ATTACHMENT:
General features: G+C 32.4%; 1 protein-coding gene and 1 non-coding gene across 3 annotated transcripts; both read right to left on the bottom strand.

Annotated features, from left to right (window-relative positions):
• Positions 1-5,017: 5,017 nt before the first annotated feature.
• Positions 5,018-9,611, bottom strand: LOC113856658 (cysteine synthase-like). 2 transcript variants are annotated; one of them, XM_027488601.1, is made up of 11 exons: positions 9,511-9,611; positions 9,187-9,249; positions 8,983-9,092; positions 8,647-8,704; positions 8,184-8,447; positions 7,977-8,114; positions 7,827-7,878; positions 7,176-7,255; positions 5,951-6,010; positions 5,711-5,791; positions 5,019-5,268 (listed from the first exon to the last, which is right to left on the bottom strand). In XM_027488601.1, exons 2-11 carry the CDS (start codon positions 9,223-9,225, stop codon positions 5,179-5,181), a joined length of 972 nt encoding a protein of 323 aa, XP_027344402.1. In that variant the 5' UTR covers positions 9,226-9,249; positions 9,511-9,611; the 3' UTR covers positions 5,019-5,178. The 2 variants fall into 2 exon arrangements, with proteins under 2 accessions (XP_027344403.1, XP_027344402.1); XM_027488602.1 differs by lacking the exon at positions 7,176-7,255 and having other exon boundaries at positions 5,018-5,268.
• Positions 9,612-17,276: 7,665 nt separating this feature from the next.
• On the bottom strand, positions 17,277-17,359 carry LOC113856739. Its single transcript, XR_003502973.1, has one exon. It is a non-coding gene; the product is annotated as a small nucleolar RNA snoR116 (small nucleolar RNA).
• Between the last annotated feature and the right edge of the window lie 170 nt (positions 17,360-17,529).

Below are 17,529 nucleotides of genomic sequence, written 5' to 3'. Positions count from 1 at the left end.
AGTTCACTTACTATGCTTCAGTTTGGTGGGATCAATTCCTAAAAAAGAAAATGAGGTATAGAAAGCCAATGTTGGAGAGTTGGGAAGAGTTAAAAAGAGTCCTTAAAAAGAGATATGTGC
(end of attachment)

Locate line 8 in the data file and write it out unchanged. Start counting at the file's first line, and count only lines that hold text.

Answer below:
Below are 17,529 nucleotides of genomic sequence, written 5' to 3'. Positions count from 1 at the left end.